Loving-Kindness: The Cure for Tribalism
Controlled research has demonstrated how Metta (Sanskrit) or loving-kindness can be the cure for Tribalism and implicit bias. In the Buddhist tradition, there are specific meditation exercises that can be easily learned which when practiced can increase feelings of loving-kindness towards others, even those for whom we ordinarily harbor ill feelings towards. And that’s not all. Metta meditation has been shown to increase brain activity in those areas associated with emotional regulation, increase overall empathy and joy, decrease chronic pain, decrease symptoms associated with PTSD etc. Moreover, such effects were found to be durable over time. Even more surprisingly, some effects of Metta meditation were empirically documented even following a brief practice of only a solitary 10-minute exercise!
One study is specifically relevant to the topic of this post. Kang, Gray, and Davidio published a study in the Journal of General Experimental Psychology. They tested the effects of loving-kindness meditation in terms of implicit attitudes towards two separate stigmatized social groups: Blacks, and white homeless people. Results clearly demonstrated decreased implicit bias towards both social groups after six weeks of Metta practice. Control groups showed no such changes.
Our spiritual/religious traditions teach us to love our enemy as ourselves, love thy neighbor, offer the other cheek and so on. But no specific instructions are offered to help us to achieve such a capability. Intent and will are generally insufficient to help one to realize t6hese ideals in our day to day interactions. Metta practices thus far appear to offer clear and pragmatic practices to help increase empathy and loving-kindness, even towards those who have caused us pain. The following is a simple six-step meditation/visualization practice that is commonly provided to help produce loving-kindness.
Loving-kindness (metta) meditation
The exercise starts by asking the practitioner to imagine a living person with whom one already feels a deep sense of like, appreciation, respect, and gratitude. It can be a friend, mentor, or family member – someone who has been genuinely kind to you. However, it is ill advised that this person be a romantic partner or lover or anyone else that may represent complex or very ambivalent feelings. It should be relatively easy to generate feelings of loving-kindness when imagining this person. While picturing this person, wish for them to have everything good that you can think of such as good health, success, and well-being, emphasizing the wish that they be happy. You may inwardly recite the following prayer as suggested by the Vietnamese Zen master, Thich Nhat Hanh, “May he or she be peaceful, happy and light in body and spirit. May he or she be free from injury. May he or she be free from anger, disturbance, fear, worry, and anxiety.”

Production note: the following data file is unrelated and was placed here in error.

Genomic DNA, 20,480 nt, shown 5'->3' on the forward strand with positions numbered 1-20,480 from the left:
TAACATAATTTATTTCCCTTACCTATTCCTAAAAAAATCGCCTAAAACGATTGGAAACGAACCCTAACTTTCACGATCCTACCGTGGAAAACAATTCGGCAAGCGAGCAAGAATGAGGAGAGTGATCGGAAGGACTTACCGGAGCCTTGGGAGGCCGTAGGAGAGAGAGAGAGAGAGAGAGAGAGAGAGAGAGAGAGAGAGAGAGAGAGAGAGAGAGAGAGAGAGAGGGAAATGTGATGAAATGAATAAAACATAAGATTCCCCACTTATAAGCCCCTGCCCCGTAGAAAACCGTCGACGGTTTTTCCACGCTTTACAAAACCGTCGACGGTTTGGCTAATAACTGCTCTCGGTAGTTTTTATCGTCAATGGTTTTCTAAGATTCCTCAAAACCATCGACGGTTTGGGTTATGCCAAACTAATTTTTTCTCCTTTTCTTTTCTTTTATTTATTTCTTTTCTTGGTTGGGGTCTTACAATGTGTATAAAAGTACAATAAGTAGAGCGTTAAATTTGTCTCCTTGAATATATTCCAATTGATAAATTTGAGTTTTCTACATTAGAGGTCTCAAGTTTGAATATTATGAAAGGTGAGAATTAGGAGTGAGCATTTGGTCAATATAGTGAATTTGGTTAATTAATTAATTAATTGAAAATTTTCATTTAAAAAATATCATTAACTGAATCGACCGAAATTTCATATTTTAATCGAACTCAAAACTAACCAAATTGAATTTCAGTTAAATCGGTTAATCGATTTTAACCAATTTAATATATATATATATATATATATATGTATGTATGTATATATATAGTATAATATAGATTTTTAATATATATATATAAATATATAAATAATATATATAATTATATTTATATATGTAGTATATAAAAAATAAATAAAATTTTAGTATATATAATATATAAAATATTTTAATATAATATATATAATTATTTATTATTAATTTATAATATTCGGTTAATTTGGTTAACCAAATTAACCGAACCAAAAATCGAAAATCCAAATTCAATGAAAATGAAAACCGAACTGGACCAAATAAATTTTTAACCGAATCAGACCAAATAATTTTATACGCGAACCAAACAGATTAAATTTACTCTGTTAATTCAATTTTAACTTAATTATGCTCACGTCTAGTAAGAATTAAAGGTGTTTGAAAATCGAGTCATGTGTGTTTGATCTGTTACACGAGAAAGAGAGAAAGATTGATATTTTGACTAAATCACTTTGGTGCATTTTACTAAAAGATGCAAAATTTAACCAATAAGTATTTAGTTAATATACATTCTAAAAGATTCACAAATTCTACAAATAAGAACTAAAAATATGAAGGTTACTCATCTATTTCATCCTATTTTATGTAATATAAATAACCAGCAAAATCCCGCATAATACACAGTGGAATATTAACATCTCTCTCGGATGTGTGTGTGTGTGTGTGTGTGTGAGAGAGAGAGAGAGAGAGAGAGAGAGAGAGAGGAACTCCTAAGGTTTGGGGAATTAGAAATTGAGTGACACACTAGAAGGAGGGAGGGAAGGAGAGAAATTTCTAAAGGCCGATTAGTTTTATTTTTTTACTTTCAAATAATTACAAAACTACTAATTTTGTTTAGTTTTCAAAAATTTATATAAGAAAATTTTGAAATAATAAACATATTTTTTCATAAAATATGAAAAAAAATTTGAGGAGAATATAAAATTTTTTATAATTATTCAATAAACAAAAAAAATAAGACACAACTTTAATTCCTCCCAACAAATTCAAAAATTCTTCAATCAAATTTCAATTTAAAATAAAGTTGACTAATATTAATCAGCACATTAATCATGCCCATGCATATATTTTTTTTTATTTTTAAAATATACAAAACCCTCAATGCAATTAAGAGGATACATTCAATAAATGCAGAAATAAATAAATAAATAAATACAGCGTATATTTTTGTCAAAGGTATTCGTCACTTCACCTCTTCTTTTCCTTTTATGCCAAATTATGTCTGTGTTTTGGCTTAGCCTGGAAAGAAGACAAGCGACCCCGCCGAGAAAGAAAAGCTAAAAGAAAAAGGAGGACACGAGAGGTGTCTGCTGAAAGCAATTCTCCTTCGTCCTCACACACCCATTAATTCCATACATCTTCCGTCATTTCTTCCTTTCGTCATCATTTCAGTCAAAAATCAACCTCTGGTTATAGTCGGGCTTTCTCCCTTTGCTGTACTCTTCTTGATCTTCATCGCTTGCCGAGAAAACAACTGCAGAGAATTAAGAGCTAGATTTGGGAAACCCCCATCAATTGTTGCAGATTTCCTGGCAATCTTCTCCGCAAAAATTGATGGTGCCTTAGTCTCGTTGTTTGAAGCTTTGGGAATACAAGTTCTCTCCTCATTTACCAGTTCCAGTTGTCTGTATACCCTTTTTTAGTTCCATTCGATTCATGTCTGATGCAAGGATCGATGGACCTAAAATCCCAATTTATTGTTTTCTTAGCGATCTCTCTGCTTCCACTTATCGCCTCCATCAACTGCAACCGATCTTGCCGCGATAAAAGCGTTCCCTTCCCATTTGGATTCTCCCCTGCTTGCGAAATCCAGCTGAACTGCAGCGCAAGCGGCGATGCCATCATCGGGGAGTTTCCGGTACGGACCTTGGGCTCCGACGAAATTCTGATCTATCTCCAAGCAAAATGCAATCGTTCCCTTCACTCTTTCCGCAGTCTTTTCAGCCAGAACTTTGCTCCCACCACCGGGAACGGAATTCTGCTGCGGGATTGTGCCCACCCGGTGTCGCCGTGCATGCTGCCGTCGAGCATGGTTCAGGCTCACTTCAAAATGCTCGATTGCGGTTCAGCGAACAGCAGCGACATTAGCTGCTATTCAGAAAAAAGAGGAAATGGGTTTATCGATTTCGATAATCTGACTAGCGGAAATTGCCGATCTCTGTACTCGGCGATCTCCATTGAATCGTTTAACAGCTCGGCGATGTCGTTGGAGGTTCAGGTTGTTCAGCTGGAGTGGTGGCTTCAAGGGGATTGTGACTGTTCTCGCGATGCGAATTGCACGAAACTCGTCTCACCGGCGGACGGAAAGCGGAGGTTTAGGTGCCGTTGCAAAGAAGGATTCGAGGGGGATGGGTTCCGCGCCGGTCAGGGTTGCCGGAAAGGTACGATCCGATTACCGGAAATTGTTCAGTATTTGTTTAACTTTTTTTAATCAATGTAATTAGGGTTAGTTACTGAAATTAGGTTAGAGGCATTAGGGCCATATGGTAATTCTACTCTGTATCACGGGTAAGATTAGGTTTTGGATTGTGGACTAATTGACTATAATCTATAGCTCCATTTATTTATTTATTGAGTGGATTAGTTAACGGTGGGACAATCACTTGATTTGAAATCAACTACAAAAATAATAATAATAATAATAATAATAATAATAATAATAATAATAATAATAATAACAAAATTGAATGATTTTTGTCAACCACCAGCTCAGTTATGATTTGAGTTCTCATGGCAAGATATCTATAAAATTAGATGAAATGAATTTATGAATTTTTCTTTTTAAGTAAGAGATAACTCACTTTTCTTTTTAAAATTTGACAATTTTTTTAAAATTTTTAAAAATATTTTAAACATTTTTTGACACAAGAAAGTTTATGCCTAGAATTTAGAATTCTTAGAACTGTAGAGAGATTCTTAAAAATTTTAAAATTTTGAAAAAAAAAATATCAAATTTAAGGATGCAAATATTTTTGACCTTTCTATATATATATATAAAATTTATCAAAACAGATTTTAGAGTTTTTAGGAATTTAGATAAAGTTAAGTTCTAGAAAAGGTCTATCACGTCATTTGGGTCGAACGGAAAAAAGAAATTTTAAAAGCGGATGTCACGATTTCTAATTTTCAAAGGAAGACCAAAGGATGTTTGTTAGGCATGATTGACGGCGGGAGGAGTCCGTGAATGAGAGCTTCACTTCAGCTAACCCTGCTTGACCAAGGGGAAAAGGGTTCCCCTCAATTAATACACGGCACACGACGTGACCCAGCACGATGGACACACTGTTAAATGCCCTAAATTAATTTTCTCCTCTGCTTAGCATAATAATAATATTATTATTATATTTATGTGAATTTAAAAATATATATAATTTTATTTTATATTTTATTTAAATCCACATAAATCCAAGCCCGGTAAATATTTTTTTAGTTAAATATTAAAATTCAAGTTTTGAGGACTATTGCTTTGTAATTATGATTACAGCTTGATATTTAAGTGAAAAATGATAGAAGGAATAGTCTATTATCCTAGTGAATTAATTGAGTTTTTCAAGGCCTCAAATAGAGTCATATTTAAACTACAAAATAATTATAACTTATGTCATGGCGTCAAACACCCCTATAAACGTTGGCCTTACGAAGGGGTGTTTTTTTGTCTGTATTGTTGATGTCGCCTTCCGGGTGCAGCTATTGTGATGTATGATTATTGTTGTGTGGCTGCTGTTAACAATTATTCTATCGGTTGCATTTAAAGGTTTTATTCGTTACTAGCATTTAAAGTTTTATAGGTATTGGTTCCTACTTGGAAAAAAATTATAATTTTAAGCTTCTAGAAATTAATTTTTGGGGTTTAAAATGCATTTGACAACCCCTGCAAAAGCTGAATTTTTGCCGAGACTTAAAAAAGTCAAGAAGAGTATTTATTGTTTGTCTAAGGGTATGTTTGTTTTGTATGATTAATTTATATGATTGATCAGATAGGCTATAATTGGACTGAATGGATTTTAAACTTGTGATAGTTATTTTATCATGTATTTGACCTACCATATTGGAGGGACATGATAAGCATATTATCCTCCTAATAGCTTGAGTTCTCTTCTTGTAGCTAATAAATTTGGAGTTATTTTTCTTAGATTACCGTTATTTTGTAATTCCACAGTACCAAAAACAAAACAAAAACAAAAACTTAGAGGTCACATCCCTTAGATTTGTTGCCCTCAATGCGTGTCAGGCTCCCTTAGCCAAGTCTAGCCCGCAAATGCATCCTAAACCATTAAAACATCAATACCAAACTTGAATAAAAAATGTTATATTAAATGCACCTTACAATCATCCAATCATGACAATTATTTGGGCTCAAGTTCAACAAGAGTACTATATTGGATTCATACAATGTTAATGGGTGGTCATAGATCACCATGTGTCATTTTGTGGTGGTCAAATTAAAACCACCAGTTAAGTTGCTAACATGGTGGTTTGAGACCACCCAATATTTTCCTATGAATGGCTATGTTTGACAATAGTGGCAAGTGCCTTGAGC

In the next stage, picture a friend or acquaintance, someone who you genuinely like, but not to the same extent as the person pictured in the first stage. As in the previous step, deeply wish that this person be happy and experience good fortune. In the third stage, extend this practice to a neutral acquaintance, someone that you have no strong feelings about one way or another.
In the fourth stage, imagine someone who has caused problems or pain for you. It should be someone who has caused some level of pain or difficulty for you. Attempt to generate the wish that this person, too, be joyful and enjoy health, success and be free of pain and hardship.
In the fifth stage, imagine this sense of loving-kindness extending outwards, first to those in your most immediate proximity, then throughout your community, town, the country, the entire earth and then even to other galaxies and the entire universe. One might envision radiant fibers of light extending from yourself, outwardly reaching towards all corners of the universe.
In the sixth and final stage, imagine those feeling of loving-kindness radiating back towards yourself. Imagine yourself as a child of the universe glowing in this energy of undifferentiated loving kindness.
The idea behind this exercise is that by generating feelings of Metta towards those whom you already feel a sense of gratitude and loving kindness, provides momentum to help generate this feeling towards those harder to experience loving-kindness. Buddhagosa, a fifth-century Buddhist scholar, uses the metaphor of lighting a fire. First, we start with very small twigs of kindling. Then we introduce larger and larger sticks and logs. If we start off with a damp log, the fire will never ignite.
To be sure, this is not always an easy exercise; difficulties and resistances will no doubt occur at various stages of the exercise. That is perfectly normal and to be expected. And perhaps for the more shame-based practitioners, the greatest resistance will be encountered at the sixth stage, when imagining loving-kindness radiating inwards. Do not fight to feel or experience anything. As with any other meditation practice, let whatever happens, happen. Just endeavor to be mindful and accepting of whatever resistances arise within you. Over time, with practice, some of these resistances may soften. It cannot be accomplished through an act of will or force. Just stay open to whatever arises. This is the only way.
Even outside of formal meditation practice, try to imagine all living beings as Buddha, Christ, Krishna, Prophet Mohammed, or Moses. Or as in the Hindu religion, imagine that any given person in a previous incarnation may have been your mother. Be mindful of all the negative judgments that your brain wants to form about people and practice extending Metta towards all those you encounter and observe.
Resist with love in your heart…
“Never ever hate, for hate is too heavy a burden to bear!” –Martin Luther King Jr